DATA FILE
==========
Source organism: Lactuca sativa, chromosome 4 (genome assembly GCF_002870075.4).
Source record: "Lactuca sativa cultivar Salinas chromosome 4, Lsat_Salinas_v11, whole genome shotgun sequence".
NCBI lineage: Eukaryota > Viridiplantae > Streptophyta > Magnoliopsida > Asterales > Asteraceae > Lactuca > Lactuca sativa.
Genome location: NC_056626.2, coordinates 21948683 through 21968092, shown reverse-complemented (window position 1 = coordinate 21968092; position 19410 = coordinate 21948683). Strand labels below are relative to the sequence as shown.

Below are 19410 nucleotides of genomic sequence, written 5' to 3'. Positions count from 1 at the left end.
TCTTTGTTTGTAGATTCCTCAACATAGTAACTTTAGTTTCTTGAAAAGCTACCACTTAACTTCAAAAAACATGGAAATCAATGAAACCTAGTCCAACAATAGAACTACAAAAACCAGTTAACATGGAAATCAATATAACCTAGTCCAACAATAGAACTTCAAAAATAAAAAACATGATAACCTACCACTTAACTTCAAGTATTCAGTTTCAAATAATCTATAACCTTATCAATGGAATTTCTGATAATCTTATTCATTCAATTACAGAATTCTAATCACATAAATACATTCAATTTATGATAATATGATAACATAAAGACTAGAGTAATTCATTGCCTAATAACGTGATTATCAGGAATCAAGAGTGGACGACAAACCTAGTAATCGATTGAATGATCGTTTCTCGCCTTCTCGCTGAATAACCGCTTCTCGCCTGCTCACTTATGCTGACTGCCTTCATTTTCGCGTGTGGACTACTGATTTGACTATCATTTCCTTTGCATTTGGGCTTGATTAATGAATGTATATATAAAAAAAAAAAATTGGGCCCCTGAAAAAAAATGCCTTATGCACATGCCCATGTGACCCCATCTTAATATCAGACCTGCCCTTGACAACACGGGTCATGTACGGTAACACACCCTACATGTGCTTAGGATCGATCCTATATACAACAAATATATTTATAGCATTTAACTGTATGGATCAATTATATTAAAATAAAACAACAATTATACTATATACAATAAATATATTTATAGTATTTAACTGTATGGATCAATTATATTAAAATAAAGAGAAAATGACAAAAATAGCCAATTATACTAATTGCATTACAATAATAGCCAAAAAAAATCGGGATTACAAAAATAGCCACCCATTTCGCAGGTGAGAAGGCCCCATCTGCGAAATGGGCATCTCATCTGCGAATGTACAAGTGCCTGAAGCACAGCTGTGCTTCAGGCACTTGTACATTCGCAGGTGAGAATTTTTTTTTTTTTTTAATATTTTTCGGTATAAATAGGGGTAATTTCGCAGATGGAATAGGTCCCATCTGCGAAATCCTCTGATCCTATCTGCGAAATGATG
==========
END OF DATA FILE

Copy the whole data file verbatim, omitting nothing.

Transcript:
Source organism: Lactuca sativa, chromosome 4 (genome assembly GCF_002870075.4).
Source record: "Lactuca sativa cultivar Salinas chromosome 4, Lsat_Salinas_v11, whole genome shotgun sequence".
NCBI lineage: Eukaryota > Viridiplantae > Streptophyta > Magnoliopsida > Asterales > Asteraceae > Lactuca > Lactuca sativa.
Genome location: NC_056626.2, coordinates 21948683 through 21968092, shown reverse-complemented (window position 1 = coordinate 21968092; position 19410 = coordinate 21948683). Strand labels below are relative to the sequence as shown.

Below are 19410 nucleotides of genomic sequence, written 5' to 3'. Positions count from 1 at the left end.
TCTTTGTTTGTAGATTCCTCAACATAGTAACTTTAGTTTCTTGAAAAGCTACCACTTAACTTCAAAAAACATGGAAATCAATGAAACCTAGTCCAACAATAGAACTACAAAAACCAGTTAACATGGAAATCAATATAACCTAGTCCAACAATAGAACTTCAAAAATAAAAAACATGATAACCTACCACTTAACTTCAAGTATTCAGTTTCAAATAATCTATAACCTTATCAATGGAATTTCTGATAATCTTATTCATTCAATTACAGAATTCTAATCACATAAATACATTCAATTTATGATAATATGATAACATAAAGACTAGAGTAATTCATTGCCTAATAACGTGATTATCAGGAATCAAGAGTGGACGACAAACCTAGTAATCGATTGAATGATCGTTTCTCGCCTTCTCGCTGAATAACCGCTTCTCGCCTGCTCACTTATGCTGACTGCCTTCATTTTCGCGTGTGGACTACTGATTTGACTATCATTTCCTTTGCATTTGGGCTTGATTAATGAATGTATATATAAAAAAAAAAAATTGGGCCCCTGAAAAAAAATGCCTTATGCACATGCCCATGTGACCCCATCTTAATATCAGACCTGCCCTTGACAACACGGGTCATGTACGGTAACACACCCTACATGTGCTTAGGATCGATCCTATATACAACAAATATATTTATAGCATTTAACTGTATGGATCAATTATATTAAAATAAAACAACAATTATACTATATACAATAAATATATTTATAGTATTTAACTGTATGGATCAATTATATTAAAATAAAGAGAAAATGACAAAAATAGCCAATTATACTAATTGCATTACAATAATAGCCAAAAAAAATCGGGATTACAAAAATAGCCACCCATTTCGCAGGTGAGAAGGCCCCATCTGCGAAATGGGCATCTCATCTGCGAATGTACAAGTGCCTGAAGCACAGCTGTGCTTCAGGCACTTGTACATTCGCAGGTGAGAATTTTTTTTTTTTTTTAATATTTTTCGGTATAAATAGGGGTAATTTCGCAGATGGAATAGGTCCCATCTGCGAAATCCTCTGATCCTATCTGCGAAATGATG